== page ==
A controversial new book came out in late March that lambastes so-called “high-frequency trading” on the major stock exchanges and claims that such computerized trading robs retail investors of good executions and profits on their stock orders. The book, “Flash Boys: A Wall Street Revolt,” was written by former bond salesman turned author, Michael Lewis, who appeared on CBS’ 60 Minutes on March 30. Since then, his book has stirred up quite the controversy among stock market investors.

    Mr. Lewis has joined other critics who say that the booming high-frequency trading field, in which computers buy and sell stocks at lightning speed to take advantage of minute changes in prices, has essentially rigged the market against small investors. Lewis and other critics charge that high-frequency traders are essentially “front-running” investors’ orders – a practice that is otherwise illegal.

    Today, I will make the counter-argument that high-frequency trading is actually good for retail investors in that it greatly increases trading volume, narrows “bid-ask” spreads and enhances trade execution for most of us. I’ll cite a recent example wherein the Toronto Stock Exchange restricted high-frequency trading and overall market volume plunged by 30%, thus resulting in worse trade executions for most individual investors.

    As a result of the latest high-frequency trading controversy, these groups are being investigated by the FBI, the SEC, the New York Attorney General and of late, the Justice Department, and I’m all for that. There probably are some abuses that need to be eliminated. Yet I hope the regulators will not make the assumption that all high-frequency trading is bad for retail investors, as Mr. Lewis concludes.

    Posted to Forecasts & Trends by Gary D. Halbert on 04-08-2014
  • The Lions in the Grass, Revisited

    I’ve come to South Africa a little bit ahead of my speaking tour next week to spend a few days “on safari.” Which is another way to say that I am comfortably ensconced in a game lodge next to Kruger Park, relaxing and trying to get some time to think. We’ve been reasonably lucky on the game runs: besides the usual lions, rhinoceri, water buffalo, etc., we’ve seen both cheetah and leopard, two animals that avoided my vicinity on every other trip to Africa. I’m here at the end of the rainy season, so everything is lush and green, and you have to get a little lucky to find the animals in the dense bush.

    Posted to Thoughts From The Frontline by John Mauldin on 04-07-2014
  • The Market Leaders Are Being Distributed!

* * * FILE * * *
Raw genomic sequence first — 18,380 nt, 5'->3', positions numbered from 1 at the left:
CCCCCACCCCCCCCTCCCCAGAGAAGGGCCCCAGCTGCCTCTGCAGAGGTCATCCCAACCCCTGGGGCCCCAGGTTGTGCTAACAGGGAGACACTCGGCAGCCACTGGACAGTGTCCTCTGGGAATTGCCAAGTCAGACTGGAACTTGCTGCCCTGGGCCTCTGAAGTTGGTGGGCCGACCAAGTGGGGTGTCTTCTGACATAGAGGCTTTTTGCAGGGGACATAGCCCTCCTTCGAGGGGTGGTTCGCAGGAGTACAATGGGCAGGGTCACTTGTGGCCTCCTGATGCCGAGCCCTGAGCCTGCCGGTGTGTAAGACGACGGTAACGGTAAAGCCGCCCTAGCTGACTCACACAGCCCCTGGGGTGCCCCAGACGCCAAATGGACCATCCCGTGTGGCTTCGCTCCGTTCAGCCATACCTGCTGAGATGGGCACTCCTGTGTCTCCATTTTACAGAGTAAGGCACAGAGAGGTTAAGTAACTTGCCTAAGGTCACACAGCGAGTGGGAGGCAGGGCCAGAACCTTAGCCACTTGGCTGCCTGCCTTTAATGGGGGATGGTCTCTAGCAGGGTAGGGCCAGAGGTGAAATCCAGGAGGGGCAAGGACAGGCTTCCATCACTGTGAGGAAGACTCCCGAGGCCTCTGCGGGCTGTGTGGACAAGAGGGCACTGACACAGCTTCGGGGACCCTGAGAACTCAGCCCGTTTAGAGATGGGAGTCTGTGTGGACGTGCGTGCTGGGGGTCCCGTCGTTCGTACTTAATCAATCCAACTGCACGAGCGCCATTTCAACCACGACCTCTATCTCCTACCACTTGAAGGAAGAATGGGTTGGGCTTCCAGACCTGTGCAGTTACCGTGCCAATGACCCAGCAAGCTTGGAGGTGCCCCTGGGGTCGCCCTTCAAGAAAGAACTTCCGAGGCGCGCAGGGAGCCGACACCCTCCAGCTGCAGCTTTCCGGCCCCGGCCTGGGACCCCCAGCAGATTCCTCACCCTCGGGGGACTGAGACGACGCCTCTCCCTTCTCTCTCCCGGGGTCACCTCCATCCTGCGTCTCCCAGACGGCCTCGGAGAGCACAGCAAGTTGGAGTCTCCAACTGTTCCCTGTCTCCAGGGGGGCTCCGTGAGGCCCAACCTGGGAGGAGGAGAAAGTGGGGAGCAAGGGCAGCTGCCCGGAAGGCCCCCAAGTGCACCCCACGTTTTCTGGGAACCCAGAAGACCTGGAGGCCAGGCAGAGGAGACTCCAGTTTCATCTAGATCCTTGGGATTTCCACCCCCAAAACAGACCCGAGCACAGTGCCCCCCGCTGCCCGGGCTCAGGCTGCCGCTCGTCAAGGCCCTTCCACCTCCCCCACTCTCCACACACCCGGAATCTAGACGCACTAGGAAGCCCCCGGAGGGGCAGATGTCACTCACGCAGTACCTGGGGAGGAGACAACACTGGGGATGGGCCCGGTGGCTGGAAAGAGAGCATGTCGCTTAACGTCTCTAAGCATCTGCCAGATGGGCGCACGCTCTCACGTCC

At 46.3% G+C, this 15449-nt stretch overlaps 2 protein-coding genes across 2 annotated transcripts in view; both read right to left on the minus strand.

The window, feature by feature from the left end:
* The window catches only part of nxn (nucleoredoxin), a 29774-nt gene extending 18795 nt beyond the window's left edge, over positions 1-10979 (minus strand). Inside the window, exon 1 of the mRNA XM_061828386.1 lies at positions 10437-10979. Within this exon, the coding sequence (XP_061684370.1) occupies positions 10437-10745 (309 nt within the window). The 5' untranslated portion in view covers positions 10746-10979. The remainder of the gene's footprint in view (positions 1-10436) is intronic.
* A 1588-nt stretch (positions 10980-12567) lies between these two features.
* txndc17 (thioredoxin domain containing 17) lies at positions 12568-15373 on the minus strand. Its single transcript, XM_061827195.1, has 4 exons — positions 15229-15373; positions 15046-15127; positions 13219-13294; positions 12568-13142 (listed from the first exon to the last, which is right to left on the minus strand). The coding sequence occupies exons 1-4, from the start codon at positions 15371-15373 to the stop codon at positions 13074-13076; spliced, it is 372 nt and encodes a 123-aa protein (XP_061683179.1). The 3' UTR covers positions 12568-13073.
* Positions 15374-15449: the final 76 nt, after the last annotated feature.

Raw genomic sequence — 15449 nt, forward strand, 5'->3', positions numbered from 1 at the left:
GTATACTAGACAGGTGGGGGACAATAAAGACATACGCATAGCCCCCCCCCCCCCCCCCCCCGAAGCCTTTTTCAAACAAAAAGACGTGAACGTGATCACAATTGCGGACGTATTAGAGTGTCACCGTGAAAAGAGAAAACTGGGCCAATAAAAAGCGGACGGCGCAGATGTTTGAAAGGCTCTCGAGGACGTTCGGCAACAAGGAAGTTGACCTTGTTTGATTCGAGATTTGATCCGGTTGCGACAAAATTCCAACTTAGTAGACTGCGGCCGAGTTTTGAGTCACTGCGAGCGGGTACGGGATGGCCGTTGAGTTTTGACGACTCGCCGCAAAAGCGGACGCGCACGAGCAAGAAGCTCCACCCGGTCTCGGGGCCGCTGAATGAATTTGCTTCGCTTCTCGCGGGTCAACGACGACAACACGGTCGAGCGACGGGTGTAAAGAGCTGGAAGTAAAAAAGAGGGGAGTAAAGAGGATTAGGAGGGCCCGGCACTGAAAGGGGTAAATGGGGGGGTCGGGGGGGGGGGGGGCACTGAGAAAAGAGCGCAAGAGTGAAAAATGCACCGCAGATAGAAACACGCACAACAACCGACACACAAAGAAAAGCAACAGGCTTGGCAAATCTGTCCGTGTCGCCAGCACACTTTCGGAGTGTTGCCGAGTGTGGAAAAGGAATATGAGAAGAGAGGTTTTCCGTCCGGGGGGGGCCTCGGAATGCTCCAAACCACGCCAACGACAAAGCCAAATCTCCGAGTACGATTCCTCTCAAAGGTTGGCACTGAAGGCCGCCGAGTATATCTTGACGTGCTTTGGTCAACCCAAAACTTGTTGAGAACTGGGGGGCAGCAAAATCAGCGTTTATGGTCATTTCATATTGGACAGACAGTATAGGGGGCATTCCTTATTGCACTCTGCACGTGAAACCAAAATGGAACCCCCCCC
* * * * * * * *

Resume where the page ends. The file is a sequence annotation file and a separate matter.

I just posted a timely article talking about how the market leaders (groups/sectors) which lead the stock market higher have been met with strong selling. All of March we saw some distribution selling but the past few weeks it is clear that the big guys...
  • Bullard Throws A Cat Among The Pigeons!

    In This Issue.

    * Rate Differentials to narrow? .

    * Gold sees attempt to recover fade.

    * Chuck's kiss o 'death is still alive .

    * ECB meeting to disappoint once again?.

    Posted to Daily Pfennig by Chuck Butler on 04-03-2014
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  • Hollow Men, Hollow Markets, Hollow World

    I’m sitting in the British Airways lounge at Heathrow terminal 5, or in other words in my usual office, and trying to catch up on my reading. I was particularly intrigued by my good friend and economic philosopher Ben Hunt’s latest Epsilon Theory post, which he calls “Hollow Men, Hollow Markets, Hollow World.” As he points out, an increasingly smaller portion of trading in the markets is between individuals looking to actually own a fractional portion of a public company for the long term. Instead, trading is gravitating to machines competing with each other in milliseconds and for a profit of milli-cents.

    In today’s OTB, Ben Hunt doesn’t really focus all that much on high-frequency trading but rather on the fact that so much of economics and investing itself is hollow. Our job, he says, is to find the signal amidst all the noise. This is an Outside the Box that you will need to think through as opposed to merely read.

    Posted to John Mauldin's Outside the Box by John Mauldin on 04-02-2014
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  • Thin Your Waist to Fatten Your Wallet

    By Dennis Miller My doctor told me to lose weight. … I lost 10 lb. … I gained 10 lb. I’ve said those words to my editor Ann all too often over the last two years. Last month when I proudly announced that I’d bought new walking...
    Posted to Casey Research by Doug Casey on 04-02-2014
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  • Waiting for Friday.

    In This Issue.

    * Currencies trade in tight ranges .

    * Gold attempts to gain back losses.

    * Kiwi sees profit taking .

    * Yen losing safe haven prop?.

    Posted to Daily Pfennig by Chuck Butler on 04-02-2014